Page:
Right now the design chain is disrupted by a shortage of semiconductors; last year it was the pandemic; and the year before that it was trade wars and tariffs. Next year, nobody knows. What we do know is that change happens and these severe and challenging disruptions are getting more frequent, not less.
So how can the engineering team play a role in mitigating risk and reducing the impact of these supply chain disruptions when they inevitably occur?
As with a disease or illness the answer exists in both prevention and cure. Good design for manufacture (DfM) and design for supply chain (DfSC) discipline can reduce the risk of impact from such disruptions and design creativity can help fix the problems that occur even in a perfectly planned world.
Let’s explore these issues one by one:
What is DfD (design for disruption)?
Let’s start with prevention, clearly the most economical way of dealing with a problem. Get the design right and these disruptions are less likely to happen and quicker and easier to fix. The keys to good DfD are in adaptability and parts selection.
For a design to be adaptable it needs to be capable of being made in many factories in many geographies. For us at the Season Group this is about making sure that the design will suit all our facilities, not just one. Part of that is great design and manufacturing data that can be moved from site to site with little or no disruption. We’ve done that numerous times through the pandemic and with great success, but there’s no doubt some products are simply easier to move.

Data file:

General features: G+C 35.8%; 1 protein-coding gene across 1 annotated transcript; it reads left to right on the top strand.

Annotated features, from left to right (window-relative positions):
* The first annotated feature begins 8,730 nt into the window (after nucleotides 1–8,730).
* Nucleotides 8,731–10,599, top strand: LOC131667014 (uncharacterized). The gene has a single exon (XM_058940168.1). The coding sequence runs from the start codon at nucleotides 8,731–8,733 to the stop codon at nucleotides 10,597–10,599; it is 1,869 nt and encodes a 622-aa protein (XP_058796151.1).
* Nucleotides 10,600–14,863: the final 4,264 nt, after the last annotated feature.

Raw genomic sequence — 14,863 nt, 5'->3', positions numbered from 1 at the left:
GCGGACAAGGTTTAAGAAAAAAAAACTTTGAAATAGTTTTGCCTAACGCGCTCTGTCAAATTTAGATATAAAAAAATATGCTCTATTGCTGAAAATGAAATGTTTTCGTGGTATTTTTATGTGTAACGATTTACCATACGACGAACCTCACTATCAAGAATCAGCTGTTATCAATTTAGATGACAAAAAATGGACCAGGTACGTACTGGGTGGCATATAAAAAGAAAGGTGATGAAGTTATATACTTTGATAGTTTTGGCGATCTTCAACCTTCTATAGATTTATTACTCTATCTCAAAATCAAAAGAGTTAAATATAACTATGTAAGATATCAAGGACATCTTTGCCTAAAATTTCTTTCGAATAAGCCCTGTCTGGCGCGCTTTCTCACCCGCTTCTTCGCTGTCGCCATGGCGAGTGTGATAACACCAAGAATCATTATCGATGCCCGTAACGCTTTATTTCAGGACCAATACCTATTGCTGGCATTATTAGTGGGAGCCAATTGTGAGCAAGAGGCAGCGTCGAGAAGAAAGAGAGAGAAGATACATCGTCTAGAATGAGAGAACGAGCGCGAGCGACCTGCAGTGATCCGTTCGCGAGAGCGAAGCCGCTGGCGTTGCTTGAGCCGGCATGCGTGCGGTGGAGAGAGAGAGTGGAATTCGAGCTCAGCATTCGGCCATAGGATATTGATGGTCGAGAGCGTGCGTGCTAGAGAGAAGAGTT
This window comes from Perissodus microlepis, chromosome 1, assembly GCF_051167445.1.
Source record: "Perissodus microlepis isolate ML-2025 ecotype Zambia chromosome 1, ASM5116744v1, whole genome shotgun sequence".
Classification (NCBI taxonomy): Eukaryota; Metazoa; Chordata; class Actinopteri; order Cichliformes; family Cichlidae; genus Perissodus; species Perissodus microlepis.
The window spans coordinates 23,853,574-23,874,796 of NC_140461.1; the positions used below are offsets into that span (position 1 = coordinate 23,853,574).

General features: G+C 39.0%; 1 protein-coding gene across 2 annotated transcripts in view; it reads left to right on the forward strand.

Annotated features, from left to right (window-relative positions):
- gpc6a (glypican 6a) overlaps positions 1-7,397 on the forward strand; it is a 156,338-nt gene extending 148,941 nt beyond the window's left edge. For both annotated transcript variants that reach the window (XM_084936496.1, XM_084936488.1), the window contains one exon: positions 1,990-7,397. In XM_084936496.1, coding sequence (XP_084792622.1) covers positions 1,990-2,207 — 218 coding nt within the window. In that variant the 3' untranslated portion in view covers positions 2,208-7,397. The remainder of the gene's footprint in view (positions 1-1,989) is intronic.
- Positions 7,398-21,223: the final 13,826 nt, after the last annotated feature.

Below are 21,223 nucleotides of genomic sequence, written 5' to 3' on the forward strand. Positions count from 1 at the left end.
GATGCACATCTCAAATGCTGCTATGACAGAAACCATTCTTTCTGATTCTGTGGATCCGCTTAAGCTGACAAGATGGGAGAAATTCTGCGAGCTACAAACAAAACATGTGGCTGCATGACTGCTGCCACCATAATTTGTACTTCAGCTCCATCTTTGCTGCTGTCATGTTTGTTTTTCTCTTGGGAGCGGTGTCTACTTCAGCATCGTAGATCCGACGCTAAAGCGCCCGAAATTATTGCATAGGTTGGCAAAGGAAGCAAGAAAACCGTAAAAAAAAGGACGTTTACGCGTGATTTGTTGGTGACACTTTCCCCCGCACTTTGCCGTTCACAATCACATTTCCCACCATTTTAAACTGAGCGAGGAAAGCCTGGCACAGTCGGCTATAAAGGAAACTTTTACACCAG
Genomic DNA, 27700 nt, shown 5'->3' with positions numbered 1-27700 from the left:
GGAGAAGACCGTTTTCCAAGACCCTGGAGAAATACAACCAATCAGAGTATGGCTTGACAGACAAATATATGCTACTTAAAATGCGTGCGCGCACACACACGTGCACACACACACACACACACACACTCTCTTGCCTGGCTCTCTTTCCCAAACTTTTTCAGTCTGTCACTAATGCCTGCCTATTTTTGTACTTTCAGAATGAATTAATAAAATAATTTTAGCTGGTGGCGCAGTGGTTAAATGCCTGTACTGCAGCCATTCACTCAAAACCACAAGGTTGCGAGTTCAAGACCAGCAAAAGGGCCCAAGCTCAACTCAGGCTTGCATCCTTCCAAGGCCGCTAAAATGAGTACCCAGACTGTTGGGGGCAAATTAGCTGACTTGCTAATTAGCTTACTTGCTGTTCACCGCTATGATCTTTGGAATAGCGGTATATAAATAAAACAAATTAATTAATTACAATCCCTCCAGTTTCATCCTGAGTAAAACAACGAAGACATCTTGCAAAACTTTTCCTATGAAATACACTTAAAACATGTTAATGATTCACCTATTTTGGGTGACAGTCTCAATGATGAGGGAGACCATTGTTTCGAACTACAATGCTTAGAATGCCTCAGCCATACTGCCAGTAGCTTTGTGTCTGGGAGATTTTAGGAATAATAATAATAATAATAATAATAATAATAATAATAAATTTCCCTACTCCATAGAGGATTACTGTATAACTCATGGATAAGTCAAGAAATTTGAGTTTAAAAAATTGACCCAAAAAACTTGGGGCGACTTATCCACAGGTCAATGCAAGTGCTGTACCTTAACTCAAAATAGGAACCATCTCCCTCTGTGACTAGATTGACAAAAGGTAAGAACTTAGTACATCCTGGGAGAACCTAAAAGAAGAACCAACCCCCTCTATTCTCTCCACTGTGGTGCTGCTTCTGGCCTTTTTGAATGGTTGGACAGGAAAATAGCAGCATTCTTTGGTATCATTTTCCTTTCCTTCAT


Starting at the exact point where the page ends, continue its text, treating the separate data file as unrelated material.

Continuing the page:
It also means keeping things simple and well within tolerances. Don’t manufacture the product so hard to make that there are only a few factories in the world that can deliver the consistent quality you need. If you do, and you have to move production, you will struggle to stand the product up in a new facility. Just as you probably did when the product was initially introduced.
Parts selection is hugely important, and some would refer to this as design for supply chain. Those suffering during the current device shortages are doing so because they have very limited choice of devices or suppliers for key parts. If you can design in multiple options, do. If you can source from multiple vendors and geographies, do. If you can set up your design to be adaptable, do.
Perhaps the most important part here, though, is to thoroughly understand the supply chain end-to-end. Alternate device suppliers will not help if they all depend on the same supplier a couple of tiers down, or if they all depend on a raw material that may be disrupted.
How can design fix supply chain challenges?
You might be saying, “thanks a lot, but we already have a design in production and now we need to manage a severe component or material shortage or change in production environment.” Well, design can help here. We’ve had numerous examples of companies asking us to take another look at the product design when parts become either redundant or hard to source. And we’ve enjoyed some real success too.
Once we’ve ascertained which component supply is under threat or disrupted we can start to look at the design and see what can be done to create a work-around. This might mean a simple component change, or sourcing a part that will drop straight in, and maybe changing some resistor values, but more often it will mean the redesign, or at least the amendment, of the PCB.
This might seem a drastic measure, but with lead times for some devices going out by more than 10 weeks a redesign is completely practical. Often we can run the current design with whatever component stock is available while simultaneously modifying or redesigning the PCB, getting it tested, and into production. The redesign and sourcing process might only take five weeks from start to new PCBs in hand, sometimes less. This is a much smaller disruption than waiting 10 or more weeks for delayed devices. What’s more, you may end up with a design that is more resilient, one that incorporates many of those design-for-disruption features mentioned earlier.
Component shortages are exasperating, but don’t panic, design is often a good route to reduce the disruption and mitigate the risk of future disruption.